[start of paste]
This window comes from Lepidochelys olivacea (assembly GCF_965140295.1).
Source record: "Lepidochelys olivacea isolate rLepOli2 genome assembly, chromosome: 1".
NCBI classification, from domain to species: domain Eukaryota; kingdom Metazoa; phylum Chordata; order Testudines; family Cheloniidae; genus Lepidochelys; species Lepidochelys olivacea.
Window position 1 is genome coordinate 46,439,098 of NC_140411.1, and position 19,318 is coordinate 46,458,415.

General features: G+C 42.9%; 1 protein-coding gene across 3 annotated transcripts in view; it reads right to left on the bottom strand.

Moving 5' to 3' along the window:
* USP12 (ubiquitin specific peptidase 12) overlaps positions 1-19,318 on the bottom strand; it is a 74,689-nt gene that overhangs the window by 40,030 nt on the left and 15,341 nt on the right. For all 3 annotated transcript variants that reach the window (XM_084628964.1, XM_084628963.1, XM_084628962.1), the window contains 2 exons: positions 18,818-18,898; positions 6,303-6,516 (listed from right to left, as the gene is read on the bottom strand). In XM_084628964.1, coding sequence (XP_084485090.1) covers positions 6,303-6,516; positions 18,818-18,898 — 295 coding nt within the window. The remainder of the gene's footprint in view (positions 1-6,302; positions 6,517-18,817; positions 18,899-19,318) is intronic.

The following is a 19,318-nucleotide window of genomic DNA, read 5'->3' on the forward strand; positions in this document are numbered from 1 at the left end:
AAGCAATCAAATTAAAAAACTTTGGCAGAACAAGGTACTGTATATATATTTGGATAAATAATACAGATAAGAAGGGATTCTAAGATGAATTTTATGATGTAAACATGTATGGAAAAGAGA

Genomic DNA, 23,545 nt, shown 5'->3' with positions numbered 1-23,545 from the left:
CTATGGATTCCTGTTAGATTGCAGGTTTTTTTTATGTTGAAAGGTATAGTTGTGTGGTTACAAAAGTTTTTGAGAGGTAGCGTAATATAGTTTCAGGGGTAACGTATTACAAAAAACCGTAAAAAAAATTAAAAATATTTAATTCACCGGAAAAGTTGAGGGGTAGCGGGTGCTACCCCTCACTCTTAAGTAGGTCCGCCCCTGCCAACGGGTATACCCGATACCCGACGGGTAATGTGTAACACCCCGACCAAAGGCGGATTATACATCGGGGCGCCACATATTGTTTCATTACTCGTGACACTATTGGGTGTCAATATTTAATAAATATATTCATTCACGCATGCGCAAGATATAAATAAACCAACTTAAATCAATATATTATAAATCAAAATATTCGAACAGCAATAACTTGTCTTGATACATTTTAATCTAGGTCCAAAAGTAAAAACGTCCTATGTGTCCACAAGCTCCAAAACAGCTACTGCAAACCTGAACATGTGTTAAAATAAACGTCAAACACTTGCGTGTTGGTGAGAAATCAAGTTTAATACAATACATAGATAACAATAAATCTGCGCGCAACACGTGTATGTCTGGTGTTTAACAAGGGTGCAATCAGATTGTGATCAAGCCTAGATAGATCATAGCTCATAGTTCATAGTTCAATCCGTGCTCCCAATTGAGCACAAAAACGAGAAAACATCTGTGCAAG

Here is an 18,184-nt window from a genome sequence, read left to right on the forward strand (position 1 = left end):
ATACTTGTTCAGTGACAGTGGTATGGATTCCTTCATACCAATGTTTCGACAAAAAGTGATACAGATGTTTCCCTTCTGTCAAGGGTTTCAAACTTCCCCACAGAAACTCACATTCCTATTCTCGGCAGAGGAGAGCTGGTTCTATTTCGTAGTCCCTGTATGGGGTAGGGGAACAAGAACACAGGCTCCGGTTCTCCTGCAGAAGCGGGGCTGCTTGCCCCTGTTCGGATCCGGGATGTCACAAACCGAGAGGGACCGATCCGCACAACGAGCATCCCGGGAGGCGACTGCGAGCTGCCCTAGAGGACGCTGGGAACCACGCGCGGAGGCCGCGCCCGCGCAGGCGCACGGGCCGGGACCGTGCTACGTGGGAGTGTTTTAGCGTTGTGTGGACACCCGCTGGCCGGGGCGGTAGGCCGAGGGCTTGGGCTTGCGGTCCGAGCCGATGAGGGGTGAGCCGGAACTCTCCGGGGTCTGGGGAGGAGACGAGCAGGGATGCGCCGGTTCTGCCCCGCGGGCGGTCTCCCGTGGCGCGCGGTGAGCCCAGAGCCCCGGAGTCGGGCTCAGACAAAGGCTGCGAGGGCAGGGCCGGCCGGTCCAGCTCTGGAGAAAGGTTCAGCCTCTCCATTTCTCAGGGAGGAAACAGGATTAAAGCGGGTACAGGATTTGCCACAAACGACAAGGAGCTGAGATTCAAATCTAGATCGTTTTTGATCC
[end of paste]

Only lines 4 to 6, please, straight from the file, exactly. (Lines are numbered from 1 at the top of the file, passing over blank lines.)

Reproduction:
Window position 1 is genome coordinate 46,439,098 of NC_140411.1, and position 19,318 is coordinate 46,458,415.

General features: G+C 42.9%; 1 protein-coding gene across 3 annotated transcripts in view; it reads right to left on the bottom strand.

Moving 5' to 3' along the window: